(WKBW) — A little over a week before the start of the 2019 NFL Scouting Combine, the Buffalo Bills moved on from longtime starting tight end Charles Clay, which signaled the team hit the restart button at the position. With their first chance to bring someone new into the fold, the Bills went out and capitalized on one of the young players with upside available on the market.
The Bills came to a three-year agreement with former Cincinnati tight end Tyler Kroft, his agent announced. According to Ian Rapoport of NFL.com, the total value of the contract is worth $18.75 million over the three seasons and could escalate to $21 million.
Kroft broke a bone in his foot after the Bengals' fifth game in 2018, which ended his season as the team placed him on injured reserve. However, in 2017, Kroft started 16 games in place of the injured Tyler Eifert and compiled 42 receptions for 404 yards and seven touchdowns.
Kroft will turn 27 in October.
Joe B's Take
- With only Jason Croom on the roster at tight end, the Bills were in a distinct position to add to the tight end room. Croom accounts for a minimal cap hit of approximately $570,000, which means the Bills had plenty of cap room to play with in free agency at the position.
Kroft was one of a handful of promising tight ends available this offseason that were just off their rookie contract but didn't make a considerable mark as an established player in their first four seasons. Kroft showed his upside in 2017, but was mostly an afterthought before that and injured in 2018.
A former third-round pick by the Bengals, Kroft moves incredibly well for the position and moves fluidly through his routes. There isn't a lot of laboring when he runs as compared to some other players you might see at the tight end spot.
The 6-foot-5, 252-pound player with long arms represents the prototypical size teams covet in tight ends, which is something the Bills have shown to value in their pickups over the last three offseasons, too. Kroft has demonstrated an ability in the red zone, to come down with contested catches, and to be a competent blocker for the offense, as well.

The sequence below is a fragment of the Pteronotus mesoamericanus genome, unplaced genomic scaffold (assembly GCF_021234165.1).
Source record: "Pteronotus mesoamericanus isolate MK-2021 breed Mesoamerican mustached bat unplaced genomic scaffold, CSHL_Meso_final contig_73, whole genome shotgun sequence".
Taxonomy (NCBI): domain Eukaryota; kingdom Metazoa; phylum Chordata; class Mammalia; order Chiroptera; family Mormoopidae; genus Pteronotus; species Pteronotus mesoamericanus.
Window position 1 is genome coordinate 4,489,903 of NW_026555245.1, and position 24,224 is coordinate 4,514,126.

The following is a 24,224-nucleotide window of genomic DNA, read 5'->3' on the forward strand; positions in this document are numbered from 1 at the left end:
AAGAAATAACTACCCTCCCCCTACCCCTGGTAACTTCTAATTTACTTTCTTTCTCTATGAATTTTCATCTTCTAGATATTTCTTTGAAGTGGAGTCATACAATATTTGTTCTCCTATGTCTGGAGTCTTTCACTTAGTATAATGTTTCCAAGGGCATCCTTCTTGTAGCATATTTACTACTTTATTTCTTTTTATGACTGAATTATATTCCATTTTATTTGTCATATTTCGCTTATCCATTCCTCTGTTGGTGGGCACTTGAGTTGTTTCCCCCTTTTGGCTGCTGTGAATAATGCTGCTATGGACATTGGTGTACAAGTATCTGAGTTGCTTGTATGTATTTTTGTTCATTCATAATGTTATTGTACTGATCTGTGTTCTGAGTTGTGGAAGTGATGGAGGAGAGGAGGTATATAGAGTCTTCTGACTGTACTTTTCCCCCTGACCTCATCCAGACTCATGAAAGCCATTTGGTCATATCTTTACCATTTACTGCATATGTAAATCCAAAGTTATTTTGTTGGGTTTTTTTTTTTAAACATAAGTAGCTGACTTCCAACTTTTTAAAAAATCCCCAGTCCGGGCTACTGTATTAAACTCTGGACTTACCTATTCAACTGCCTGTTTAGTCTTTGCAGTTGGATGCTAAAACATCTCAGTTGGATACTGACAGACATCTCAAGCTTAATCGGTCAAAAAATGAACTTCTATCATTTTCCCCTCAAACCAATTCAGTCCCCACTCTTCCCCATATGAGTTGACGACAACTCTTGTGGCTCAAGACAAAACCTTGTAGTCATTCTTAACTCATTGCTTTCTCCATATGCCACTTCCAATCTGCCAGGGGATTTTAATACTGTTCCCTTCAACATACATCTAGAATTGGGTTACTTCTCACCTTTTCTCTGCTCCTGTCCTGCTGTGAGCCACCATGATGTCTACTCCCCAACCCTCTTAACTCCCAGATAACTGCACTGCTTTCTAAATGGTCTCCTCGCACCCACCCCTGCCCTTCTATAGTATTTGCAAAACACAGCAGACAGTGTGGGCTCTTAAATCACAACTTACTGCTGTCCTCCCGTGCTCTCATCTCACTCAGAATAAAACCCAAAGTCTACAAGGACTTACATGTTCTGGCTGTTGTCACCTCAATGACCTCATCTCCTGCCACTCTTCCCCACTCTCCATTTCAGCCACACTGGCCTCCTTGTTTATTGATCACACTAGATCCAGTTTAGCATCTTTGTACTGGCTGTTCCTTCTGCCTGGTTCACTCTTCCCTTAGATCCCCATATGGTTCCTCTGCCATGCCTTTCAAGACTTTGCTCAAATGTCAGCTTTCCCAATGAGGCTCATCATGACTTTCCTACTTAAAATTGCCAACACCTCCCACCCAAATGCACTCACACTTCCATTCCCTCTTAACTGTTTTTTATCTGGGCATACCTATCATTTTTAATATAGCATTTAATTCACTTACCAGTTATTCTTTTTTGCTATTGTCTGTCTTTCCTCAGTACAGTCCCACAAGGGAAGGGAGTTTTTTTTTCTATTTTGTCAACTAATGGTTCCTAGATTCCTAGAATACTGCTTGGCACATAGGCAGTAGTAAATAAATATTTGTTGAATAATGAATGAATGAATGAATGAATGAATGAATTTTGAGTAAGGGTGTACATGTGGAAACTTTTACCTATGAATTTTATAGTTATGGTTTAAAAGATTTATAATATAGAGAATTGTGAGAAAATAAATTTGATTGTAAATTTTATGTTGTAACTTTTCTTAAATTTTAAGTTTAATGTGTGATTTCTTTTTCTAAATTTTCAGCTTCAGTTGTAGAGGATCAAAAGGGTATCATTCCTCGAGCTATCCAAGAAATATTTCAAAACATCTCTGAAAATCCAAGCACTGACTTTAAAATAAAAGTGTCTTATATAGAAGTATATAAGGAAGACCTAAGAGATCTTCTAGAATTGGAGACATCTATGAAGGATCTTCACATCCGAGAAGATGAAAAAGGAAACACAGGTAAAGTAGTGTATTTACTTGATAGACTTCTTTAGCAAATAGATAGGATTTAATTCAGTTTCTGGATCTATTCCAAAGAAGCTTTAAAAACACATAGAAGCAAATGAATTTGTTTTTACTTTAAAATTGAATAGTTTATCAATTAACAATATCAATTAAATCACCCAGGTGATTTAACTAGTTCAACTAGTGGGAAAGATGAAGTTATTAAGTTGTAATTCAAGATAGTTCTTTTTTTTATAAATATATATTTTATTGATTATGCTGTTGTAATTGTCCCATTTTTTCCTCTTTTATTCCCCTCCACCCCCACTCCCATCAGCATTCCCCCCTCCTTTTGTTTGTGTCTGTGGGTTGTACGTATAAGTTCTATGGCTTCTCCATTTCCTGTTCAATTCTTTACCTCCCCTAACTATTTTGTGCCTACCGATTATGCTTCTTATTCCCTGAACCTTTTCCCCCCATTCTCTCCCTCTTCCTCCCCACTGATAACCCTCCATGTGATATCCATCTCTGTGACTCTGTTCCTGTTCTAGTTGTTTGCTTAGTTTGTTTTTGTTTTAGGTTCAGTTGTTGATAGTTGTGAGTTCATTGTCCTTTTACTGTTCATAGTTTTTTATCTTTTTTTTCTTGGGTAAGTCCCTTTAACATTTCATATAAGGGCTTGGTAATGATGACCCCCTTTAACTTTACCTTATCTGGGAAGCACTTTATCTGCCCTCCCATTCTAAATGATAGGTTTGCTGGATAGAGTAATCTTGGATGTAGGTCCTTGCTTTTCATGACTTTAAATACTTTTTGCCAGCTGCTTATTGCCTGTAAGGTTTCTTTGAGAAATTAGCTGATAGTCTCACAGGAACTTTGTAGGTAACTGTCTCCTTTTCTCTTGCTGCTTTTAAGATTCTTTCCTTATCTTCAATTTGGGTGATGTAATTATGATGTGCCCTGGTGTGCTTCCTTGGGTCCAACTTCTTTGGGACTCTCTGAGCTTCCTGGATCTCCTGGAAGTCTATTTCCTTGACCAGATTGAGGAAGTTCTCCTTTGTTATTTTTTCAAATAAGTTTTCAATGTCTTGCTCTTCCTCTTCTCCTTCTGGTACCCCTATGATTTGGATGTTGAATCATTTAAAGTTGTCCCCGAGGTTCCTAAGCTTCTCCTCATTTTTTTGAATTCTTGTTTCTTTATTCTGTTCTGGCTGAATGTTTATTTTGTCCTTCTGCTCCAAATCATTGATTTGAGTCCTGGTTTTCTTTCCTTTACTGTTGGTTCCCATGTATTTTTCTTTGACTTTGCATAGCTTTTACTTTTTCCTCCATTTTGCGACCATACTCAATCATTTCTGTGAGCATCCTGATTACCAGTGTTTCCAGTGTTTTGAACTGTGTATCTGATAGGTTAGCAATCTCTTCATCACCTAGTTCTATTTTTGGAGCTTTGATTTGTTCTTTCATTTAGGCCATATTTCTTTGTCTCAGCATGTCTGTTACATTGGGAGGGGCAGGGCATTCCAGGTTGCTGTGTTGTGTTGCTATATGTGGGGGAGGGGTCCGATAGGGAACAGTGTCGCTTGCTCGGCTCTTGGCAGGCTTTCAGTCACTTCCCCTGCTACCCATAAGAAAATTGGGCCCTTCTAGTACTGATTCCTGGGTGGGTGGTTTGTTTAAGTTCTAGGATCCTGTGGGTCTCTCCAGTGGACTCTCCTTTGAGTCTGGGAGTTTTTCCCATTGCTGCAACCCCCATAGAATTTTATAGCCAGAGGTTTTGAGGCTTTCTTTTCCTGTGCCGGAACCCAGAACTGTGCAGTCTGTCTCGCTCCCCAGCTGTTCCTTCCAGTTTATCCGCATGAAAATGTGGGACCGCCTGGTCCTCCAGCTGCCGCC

Kroft comes to Buffalo with a clear opportunity to be a full-time starter if the Bills aren't able to bring in an additional player at the position. However, the addition of Kroft does not preclude them from going after a tight end in the 2019 NFL Draft.
I'd consider adding a tight end at some point through the draft to be somewhat of a likely outcome for the Bills, considering the lack of production from last season. Kroft, in essence, provides some insurance in the form of a starting option should they strike out, and someone to compete to be the starter with the rookie if they can attain one.
Kroft's contract has a bit of a sticker shock effect, considering his minimal production over a four-year stint in Cincinnati, though neither the guaranteed money in the deal nor the structure of the contract has come out. Just like the Spencer Long contract last month, the details will reveal the potential outs in the contract and how much of a commitment the Bills just made.
Considering his lack of production over all four seasons, I wouldn't be surprised if the average value of the contract, $6.25 million, is more than the initial cap hit for the 2019 season. Even still, before the start of free agency, the $6.25 million cap hit would only be the 14th highest in the NFL at the position, which isn't that huge of a figure -- especially considering the inflated cost that comes with this time of year.
Without any options in free agency for a no-doubt-about-it starting tight end, taking a shot on one of the players entering their second contract with upside is a solid, calculated risk. The real value of his contract, and whether or not the Bills overpaid, will come through once the details are available later in the week.